• ‘Autonomous tugs may be seen in 5-10 yrs’


    Harbor tugs are likely to be the first autonomous vessels to see wide use, possibly in the next 5 to 10 years, with several companies working on their development, the head of commercial operations for a leading maritime tech firm said.

    Mike Ford, Vice President of Commercial Operations, at marine and energy solutions and services company Wärtsilä Dynamic Positioning said at the recent European Dynamic Positioning Conference in London that several companies are developing autonomous vessels, led by Rolls Royce, and that the trend was “pointing towards” autonomous tugs being deployed within the next few years.

    “This is a technical trend that we are seeing. We may have autonomous tugs towing and maneuvering autonomous container ships,” Ford said. “Ultimately we will see levels three to four of automation. We can expect remote control of tugs operating in harbors and more automation in shipping.”

    The case for autonomy was highlighted by a report published by insurance company Allianz in 2012, which said between 75 and 96 percent of marine accidents are a result of human error.

    Ford cited improvements in safety and lower operating costs through less crew as the reason harbor and terminals will focus on developing autonomous tugs first.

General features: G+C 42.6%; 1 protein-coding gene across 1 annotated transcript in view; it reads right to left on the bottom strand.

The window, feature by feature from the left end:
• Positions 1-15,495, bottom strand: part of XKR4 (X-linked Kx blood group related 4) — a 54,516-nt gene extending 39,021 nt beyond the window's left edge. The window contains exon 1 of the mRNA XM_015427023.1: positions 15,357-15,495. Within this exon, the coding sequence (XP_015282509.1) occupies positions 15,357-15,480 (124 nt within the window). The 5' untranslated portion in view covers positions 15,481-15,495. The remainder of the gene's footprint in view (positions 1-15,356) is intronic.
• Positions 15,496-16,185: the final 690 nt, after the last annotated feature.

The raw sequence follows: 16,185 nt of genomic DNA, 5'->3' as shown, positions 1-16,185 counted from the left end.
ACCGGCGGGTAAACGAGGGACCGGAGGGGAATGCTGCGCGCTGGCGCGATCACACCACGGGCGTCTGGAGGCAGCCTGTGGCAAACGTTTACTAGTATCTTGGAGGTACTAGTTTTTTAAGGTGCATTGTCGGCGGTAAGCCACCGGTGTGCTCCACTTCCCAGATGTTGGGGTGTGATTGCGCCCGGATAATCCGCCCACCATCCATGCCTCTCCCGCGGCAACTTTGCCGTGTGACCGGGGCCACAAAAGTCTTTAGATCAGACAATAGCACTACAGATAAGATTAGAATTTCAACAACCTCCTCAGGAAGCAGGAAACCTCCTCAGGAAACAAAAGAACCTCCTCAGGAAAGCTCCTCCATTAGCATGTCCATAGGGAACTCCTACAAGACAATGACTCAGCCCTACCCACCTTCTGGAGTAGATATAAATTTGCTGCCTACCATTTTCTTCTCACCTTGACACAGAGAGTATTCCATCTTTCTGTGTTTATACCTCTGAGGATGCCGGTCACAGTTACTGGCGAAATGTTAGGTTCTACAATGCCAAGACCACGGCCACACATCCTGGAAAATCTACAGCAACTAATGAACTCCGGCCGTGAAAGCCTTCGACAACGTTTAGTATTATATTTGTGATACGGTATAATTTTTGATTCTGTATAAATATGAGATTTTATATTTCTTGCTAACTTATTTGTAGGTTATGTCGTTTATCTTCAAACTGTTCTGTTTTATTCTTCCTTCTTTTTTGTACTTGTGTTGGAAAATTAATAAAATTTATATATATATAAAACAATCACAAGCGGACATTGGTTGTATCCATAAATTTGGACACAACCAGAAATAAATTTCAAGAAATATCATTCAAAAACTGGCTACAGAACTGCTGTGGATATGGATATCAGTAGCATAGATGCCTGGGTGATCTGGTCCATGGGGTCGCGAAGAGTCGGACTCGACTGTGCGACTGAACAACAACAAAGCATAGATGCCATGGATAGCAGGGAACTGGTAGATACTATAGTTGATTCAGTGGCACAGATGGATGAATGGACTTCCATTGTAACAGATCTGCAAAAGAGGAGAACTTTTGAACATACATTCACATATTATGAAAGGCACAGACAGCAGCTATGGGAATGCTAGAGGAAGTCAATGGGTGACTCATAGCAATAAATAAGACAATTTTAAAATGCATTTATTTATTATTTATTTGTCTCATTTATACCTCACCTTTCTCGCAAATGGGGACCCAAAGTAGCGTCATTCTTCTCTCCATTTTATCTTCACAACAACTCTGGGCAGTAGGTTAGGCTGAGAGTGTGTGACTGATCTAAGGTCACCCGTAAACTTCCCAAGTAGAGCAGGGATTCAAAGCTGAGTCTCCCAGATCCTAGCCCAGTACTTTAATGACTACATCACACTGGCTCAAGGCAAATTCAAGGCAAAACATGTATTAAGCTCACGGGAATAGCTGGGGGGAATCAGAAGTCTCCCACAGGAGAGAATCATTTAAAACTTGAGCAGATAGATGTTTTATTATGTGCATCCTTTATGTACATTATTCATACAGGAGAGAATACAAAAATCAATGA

In an earlier technical paper, Oskar Levander, Vice President of Innovation—Marine at Rolls-Royce, said that remote controlled and autonomous ships will reduce the risk of injury and even death among ship crews, as well as the potential loss of or damage to valuable assets.

    “Remote controlled and autonomous ships will allow vessels to be designed with a larger cargo capacity, better hydrodynamics and less wind resistance. With no crew to accommodate certain features of today’s ships – for example, the deckhouse, the crew accommodation and elements of the ventilation heating and sewage systems – these can all be removed. This will make the ship lighter, cutting energy and fuel consumption, reducing operating and construction costs and facilitating designs with more and different space for cargo,” Levander wrote.


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